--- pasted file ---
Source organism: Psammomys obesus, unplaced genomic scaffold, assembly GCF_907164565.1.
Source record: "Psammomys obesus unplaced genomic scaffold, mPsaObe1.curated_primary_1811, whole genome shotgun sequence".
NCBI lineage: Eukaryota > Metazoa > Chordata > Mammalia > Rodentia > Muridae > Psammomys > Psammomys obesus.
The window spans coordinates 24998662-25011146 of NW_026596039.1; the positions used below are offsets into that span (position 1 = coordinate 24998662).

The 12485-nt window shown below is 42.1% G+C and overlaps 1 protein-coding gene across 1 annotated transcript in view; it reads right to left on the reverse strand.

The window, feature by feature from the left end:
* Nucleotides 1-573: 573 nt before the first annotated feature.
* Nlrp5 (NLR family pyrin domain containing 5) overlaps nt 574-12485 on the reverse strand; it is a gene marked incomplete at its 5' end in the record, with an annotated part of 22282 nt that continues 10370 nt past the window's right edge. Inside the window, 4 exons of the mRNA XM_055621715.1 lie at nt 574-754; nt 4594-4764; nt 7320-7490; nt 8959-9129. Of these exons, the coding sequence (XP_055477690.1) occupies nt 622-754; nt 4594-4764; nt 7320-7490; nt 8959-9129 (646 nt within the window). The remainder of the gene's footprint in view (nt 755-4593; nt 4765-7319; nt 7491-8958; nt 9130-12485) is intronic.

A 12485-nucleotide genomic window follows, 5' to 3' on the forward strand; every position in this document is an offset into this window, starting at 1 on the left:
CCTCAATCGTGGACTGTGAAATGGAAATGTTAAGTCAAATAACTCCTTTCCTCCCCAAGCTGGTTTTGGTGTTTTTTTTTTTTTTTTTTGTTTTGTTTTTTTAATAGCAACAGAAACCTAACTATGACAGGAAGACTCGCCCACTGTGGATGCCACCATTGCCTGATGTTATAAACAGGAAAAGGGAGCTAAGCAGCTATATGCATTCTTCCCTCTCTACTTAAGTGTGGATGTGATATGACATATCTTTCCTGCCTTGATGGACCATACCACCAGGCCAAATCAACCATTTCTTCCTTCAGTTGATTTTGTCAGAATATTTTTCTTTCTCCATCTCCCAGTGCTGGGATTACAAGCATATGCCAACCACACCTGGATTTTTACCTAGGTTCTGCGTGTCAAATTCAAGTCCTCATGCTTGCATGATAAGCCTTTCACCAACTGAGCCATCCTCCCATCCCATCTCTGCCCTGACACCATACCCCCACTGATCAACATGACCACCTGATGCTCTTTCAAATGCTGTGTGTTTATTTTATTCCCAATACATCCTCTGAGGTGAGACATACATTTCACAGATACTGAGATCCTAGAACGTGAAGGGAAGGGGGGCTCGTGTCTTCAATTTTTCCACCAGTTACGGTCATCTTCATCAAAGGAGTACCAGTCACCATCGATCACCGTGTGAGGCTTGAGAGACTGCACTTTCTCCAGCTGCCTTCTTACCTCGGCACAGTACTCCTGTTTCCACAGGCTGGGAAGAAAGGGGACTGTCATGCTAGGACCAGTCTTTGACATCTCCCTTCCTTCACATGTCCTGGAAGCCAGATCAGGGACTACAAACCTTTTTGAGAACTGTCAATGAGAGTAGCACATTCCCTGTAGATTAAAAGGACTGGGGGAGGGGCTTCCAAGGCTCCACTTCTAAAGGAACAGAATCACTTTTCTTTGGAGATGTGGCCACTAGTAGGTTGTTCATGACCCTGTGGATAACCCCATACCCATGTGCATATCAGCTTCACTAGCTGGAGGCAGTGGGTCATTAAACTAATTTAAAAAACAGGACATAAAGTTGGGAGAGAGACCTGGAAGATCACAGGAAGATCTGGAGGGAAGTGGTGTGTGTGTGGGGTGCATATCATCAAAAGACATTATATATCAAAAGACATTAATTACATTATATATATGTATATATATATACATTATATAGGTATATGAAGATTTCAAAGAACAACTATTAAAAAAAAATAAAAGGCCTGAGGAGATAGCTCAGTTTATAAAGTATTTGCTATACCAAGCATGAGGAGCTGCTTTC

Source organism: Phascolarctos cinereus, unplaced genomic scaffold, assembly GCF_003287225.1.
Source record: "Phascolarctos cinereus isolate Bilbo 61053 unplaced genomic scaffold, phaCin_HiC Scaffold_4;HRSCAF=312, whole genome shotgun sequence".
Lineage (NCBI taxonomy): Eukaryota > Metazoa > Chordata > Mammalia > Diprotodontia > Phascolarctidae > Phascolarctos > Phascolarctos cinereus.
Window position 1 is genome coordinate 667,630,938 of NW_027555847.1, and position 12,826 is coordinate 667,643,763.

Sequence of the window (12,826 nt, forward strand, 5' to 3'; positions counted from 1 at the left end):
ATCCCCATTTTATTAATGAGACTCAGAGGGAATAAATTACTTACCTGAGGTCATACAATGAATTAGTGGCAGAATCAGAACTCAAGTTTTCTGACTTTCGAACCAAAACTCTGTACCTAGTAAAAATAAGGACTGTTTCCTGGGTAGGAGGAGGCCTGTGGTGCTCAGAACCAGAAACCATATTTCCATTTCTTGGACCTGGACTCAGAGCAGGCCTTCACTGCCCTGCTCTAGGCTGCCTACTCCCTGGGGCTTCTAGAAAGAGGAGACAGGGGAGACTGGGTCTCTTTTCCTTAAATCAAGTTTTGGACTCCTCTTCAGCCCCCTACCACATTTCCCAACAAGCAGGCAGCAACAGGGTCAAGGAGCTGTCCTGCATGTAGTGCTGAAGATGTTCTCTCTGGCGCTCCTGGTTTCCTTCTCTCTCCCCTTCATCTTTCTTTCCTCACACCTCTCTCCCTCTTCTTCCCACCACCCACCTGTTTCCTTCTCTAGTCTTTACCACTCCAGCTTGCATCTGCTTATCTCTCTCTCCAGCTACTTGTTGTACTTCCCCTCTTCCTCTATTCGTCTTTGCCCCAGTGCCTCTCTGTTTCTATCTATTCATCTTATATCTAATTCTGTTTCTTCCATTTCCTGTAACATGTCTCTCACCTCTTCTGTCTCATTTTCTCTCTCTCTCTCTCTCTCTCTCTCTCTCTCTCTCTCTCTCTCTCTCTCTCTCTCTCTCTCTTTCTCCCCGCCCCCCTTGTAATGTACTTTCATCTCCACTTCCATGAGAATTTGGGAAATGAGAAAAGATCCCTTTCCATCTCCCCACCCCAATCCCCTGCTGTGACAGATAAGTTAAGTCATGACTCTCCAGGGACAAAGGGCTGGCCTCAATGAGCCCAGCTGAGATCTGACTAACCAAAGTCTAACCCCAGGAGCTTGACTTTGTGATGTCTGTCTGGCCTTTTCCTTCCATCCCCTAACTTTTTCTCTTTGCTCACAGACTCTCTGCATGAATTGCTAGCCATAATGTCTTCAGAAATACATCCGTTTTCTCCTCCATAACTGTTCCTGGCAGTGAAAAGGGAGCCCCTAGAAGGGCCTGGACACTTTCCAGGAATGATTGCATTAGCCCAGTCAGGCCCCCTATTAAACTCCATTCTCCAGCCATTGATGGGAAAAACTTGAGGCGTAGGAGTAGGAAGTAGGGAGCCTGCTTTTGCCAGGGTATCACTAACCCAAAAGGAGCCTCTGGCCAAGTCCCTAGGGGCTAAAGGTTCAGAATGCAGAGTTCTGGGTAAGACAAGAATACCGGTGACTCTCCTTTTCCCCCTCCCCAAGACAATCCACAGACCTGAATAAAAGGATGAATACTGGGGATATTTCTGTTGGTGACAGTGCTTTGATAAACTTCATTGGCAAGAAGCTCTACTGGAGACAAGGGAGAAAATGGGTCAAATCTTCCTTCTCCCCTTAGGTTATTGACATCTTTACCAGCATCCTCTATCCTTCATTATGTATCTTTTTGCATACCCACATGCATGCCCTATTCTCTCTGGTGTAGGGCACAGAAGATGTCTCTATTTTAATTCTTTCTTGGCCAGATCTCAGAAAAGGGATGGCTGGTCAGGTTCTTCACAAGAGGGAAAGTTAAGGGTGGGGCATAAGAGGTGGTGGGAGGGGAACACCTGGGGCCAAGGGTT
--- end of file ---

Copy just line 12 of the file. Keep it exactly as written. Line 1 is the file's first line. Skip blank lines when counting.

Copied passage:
Source record: "Phascolarctos cinereus isolate Bilbo 61053 unplaced genomic scaffold, phaCin_HiC Scaffold_4;HRSCAF=312, whole genome shotgun sequence".